aerobraking to painstakingly lever the spacecraft to a higher inclination
orbit for ring, small moon and magnetosphere studies.
Nominal end of mission in 2016 or 2018, but the weak Uranian magnetosphere
will degrade the solar panels only . As an "exercise in engineering
exuberance", the spacecraft images the Verona Rupes (scarp system on
Miranda, with the steepest, tallest cliffs in the Solar System) from the
*inside* before cratering Ariel on the succeeding orbit.
Elliptical orbit with Galileo-type apocycle playback of data acquired at
pericycle. Mars Express was designed for this "store and forward" data
handling mode (another excellent coincidence!) and so has a large on-board
*The politics bit*
"Scientific planetary imperialism" - the idea that NASA has claimed Mars,
the USSR claimed Venus, and BepiColumbo will "win" Mercury for ESA - works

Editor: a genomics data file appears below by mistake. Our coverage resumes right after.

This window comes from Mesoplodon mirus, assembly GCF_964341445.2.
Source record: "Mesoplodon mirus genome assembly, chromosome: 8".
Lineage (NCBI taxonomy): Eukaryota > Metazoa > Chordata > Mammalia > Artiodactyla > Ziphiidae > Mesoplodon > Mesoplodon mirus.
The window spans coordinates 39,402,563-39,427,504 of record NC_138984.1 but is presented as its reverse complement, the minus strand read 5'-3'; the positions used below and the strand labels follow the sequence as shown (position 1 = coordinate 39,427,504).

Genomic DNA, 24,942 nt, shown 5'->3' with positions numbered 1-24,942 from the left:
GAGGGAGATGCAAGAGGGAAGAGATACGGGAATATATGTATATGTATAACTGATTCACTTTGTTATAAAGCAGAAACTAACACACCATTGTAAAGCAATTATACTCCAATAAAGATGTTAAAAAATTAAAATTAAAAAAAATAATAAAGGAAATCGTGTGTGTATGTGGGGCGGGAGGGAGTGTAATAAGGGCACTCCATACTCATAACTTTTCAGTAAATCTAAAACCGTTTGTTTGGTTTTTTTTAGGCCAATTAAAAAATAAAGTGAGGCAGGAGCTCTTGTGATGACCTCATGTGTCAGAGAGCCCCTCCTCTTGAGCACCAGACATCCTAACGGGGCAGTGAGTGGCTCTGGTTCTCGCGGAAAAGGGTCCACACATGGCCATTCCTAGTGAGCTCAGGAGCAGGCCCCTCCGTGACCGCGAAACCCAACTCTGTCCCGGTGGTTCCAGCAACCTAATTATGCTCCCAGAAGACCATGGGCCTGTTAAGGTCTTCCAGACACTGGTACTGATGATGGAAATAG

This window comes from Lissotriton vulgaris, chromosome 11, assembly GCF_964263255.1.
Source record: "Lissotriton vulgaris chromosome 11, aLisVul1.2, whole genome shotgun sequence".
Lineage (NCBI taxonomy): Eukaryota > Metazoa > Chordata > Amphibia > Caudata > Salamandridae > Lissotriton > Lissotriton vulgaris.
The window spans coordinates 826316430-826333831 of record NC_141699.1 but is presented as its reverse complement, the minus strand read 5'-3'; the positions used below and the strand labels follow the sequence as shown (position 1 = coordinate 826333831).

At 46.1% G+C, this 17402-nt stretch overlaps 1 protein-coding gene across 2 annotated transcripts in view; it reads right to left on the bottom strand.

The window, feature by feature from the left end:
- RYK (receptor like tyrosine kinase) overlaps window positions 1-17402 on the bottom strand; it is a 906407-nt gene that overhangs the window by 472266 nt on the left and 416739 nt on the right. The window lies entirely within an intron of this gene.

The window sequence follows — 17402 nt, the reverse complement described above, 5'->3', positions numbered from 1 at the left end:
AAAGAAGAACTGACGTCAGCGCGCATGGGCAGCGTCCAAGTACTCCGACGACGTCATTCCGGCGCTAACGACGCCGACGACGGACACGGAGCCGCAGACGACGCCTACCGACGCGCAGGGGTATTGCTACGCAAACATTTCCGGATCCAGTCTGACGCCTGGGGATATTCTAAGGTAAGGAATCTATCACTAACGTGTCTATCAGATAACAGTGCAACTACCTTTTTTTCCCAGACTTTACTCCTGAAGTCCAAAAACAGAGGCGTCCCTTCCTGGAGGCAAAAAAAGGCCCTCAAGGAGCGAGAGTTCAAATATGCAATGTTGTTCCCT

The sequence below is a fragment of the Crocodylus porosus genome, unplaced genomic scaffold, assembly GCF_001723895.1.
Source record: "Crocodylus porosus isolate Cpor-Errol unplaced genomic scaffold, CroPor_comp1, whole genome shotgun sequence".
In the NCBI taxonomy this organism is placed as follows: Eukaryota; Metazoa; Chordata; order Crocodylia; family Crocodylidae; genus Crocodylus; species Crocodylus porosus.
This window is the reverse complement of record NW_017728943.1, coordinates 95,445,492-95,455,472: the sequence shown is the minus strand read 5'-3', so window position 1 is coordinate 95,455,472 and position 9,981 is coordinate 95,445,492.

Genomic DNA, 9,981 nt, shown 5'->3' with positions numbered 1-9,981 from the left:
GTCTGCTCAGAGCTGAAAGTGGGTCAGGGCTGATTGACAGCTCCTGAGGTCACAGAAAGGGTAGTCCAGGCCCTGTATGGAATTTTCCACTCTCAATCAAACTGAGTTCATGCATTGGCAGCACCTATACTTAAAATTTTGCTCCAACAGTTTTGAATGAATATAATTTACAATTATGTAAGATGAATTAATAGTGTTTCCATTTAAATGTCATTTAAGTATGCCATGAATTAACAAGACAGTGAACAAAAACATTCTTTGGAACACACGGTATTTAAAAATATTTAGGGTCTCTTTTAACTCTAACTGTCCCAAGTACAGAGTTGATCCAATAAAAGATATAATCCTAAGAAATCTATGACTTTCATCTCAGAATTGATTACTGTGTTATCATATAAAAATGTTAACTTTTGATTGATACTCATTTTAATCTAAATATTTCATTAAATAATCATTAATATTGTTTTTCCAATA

in Equinox Express' favour. Since no other mission will reach Uranus until
2048, this will give Europe a gas giant.(Sic).
European space science politics are as complex as NASA's; with the stakes so
small, the competition is great. However, there are no institutionalised
clashes (Ames versus Marshall type). The main alternative to any
outer-system proposal would be MASTER, a fast Mars flyby/slow Vesta flyby.
duplicates Dawn. Given that BepiColumbo already duplicates MESSENGER, common
sense should indicate that it shouldn't fly until Dawn results can be
factored into the design.
This is effectively a Discovery-class opportunity, and it's sidled up on us
with virtually no fanfare! ESA's pariochal prejudices are less strong than
NASA; it won't accept a US-led team, but 60:40 split of responsibility would
be acceptable. ESA will decide what to do with Project X in October. Even if
this idea fails for lack of community support, we need at least one
outer-system proposal in the running.
Comments, critique and constructive abuse all welcome.
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This archive was generated by hypermail 2b30 : Fri Apr 20 2001 - 10:46:53 PDT